If you were forced to name the one Italian pasta dish that could cure almost any ill, it would have to be lasagna. For the hungover chef, stuffing it inside a hot dog bun, just makes so much sense.

There are times when cooking is literally the last thing you want to do when you get up.

We know the thought of all that chopping, slicing, frying and assembling is enough to send anyone with a minor headache straight back to bed.

READ MORE: 7 cocktails you should NEVER order at the bar

But this is a mistake.

If you’re armed with one of these recipes, we guarantee waking up will have been worth it!

How long does a hangover last No one really knows how long a hangover will last (Credit: Alamy/Lightfield Studios Inc)

How long does a hangover last?

Hangovers typically last for up to 24 hours.

There have been reports of hangovers lasting as long as 72 hours – but this is very rare.

READ MORE: Drinking Guinness has some incredibly surprising health benefits

When it comes to hangovers, prevention is better than cure and there are few NHS tips to avoid them:

  • Know your limits – don’t drink more than you know your body can handle
  • Avoid consuming alcohol on an empty stomach
  • In between alcoholic drinks, consume water or a non-fizzy soft drink
  • Drink a pint of water before going to bed

Can a shower cure a hangover Having a shower can alleviate some physical symptoms (Credit: Alamy/Cultura Creative RF)

Does a shower help a hangover?

There’s no scientific evidence to show that a shower can cure a hangover.

However, it does have several health benefits which can help when you’re feeling worse for wear.

A warm shower can ease muscle aches and pains, increase blood flow, boost concentration, lessen fatigue and make it easier to breathe.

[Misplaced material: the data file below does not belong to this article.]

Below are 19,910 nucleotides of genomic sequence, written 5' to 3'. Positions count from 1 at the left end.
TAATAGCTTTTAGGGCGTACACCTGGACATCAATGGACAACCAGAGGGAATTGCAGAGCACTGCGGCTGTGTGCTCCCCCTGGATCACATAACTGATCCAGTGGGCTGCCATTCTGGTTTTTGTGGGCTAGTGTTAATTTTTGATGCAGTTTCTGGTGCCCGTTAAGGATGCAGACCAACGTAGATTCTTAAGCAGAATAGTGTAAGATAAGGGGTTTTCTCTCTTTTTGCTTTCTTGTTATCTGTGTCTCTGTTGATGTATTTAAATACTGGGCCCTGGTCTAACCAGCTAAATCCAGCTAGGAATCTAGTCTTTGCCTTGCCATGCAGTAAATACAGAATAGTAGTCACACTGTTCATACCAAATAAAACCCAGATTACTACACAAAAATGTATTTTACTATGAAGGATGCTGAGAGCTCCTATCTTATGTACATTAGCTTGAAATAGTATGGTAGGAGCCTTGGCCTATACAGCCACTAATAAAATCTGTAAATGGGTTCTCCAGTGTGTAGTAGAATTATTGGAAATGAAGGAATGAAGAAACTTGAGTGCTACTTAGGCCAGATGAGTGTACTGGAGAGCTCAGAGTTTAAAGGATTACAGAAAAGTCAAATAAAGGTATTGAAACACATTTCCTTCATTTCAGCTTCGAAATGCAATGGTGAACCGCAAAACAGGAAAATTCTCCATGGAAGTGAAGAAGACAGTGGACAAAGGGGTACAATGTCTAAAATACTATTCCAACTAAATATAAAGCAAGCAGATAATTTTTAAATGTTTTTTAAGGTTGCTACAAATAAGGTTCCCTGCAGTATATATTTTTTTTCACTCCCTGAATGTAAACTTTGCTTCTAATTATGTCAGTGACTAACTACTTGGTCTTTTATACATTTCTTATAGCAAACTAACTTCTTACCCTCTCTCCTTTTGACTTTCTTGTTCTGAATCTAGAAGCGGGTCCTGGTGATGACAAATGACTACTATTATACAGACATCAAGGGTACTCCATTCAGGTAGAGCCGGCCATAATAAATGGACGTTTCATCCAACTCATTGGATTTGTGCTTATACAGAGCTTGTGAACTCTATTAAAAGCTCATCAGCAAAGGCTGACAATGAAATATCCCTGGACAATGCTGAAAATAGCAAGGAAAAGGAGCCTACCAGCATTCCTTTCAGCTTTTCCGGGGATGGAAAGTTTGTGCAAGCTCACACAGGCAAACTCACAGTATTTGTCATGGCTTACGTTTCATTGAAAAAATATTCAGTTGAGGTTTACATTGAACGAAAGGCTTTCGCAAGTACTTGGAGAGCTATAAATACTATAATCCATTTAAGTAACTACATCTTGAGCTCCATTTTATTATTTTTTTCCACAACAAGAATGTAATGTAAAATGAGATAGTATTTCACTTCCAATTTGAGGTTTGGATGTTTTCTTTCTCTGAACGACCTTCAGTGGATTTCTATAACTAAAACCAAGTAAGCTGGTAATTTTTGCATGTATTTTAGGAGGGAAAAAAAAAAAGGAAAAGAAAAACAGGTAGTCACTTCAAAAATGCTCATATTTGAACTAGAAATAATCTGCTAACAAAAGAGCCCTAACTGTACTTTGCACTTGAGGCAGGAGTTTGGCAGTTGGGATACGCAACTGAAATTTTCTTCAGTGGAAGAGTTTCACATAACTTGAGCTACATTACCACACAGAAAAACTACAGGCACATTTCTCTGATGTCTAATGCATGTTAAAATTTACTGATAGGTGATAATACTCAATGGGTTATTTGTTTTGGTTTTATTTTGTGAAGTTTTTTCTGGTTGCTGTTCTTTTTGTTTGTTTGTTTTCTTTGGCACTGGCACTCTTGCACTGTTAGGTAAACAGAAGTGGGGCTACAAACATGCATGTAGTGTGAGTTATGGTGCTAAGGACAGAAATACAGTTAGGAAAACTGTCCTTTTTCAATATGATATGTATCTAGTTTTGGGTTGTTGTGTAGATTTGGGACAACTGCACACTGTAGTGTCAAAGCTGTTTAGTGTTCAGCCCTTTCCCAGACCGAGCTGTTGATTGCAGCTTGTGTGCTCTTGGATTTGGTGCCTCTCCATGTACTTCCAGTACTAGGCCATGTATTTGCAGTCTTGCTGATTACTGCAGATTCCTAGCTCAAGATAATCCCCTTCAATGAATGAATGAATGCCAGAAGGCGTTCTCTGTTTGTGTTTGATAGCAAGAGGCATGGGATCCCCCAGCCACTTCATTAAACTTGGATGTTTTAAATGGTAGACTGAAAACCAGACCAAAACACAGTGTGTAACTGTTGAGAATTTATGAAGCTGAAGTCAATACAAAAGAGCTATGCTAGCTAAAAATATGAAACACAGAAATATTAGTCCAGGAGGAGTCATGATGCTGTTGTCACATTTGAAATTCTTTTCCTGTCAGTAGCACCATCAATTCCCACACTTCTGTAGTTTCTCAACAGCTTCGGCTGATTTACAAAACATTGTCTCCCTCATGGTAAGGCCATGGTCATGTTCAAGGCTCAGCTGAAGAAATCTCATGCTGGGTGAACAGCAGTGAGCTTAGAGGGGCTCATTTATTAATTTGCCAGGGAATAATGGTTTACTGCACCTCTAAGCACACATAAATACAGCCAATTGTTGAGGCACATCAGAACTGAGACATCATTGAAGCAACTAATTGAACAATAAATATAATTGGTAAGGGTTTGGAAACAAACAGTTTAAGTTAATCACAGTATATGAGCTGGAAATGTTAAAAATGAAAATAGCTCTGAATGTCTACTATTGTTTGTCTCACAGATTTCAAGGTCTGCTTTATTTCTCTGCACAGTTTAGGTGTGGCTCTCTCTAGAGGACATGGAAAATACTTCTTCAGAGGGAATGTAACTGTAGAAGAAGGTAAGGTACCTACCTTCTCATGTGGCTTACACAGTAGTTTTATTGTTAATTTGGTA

READ MORE: Here are the worst shots you can drink on a night out

If you’re really suffering, however, the NHS recommends taking painkillers to soothe headaches and muscle cramps.

The NHS also advises drinking water to replace lost fluids and to eat sugary foods to feel less trembly.

What to eat when you're hungover There are plenty of good food options for when you’re drinking (Credit: Alamy/LightField Studios Inc)

What should I eat before drinking alcohol?

Like we mentioned earlier, prevention is better than cure when it comes to hangovers.

According to the NHS, you can reduce your risk of a post-drinking headache by eating beforehand.

READ MORE: How to tell if your drink has been spiked

Choose a meal that’s high in carbohydrates such as pasta or rice as it helps to slow down the absorption of alcohol.

The Twisted Garlic Bread Pasta Pie, Pizza Volcano Potatoes or Lasagna Subs would all be great choices.

Just saying!

why is it called a hangover The etymology of hangover has evolved over time (Credit: Alamy/LightField Studios Inc)

Why is it called a hangover?

Ready for a history lesson?

The word hangover first appeared in the English dictionary in the 19th century.

READ MORE: 7 amazing health benefits of giving up alcohol

However, to begin with, it had no association with alcohol.

According to Merriam Webster, the phrase originally referred to someone or something that remained or survived.

In the early 20th Century, Brits began to use the word in reference to alcohol.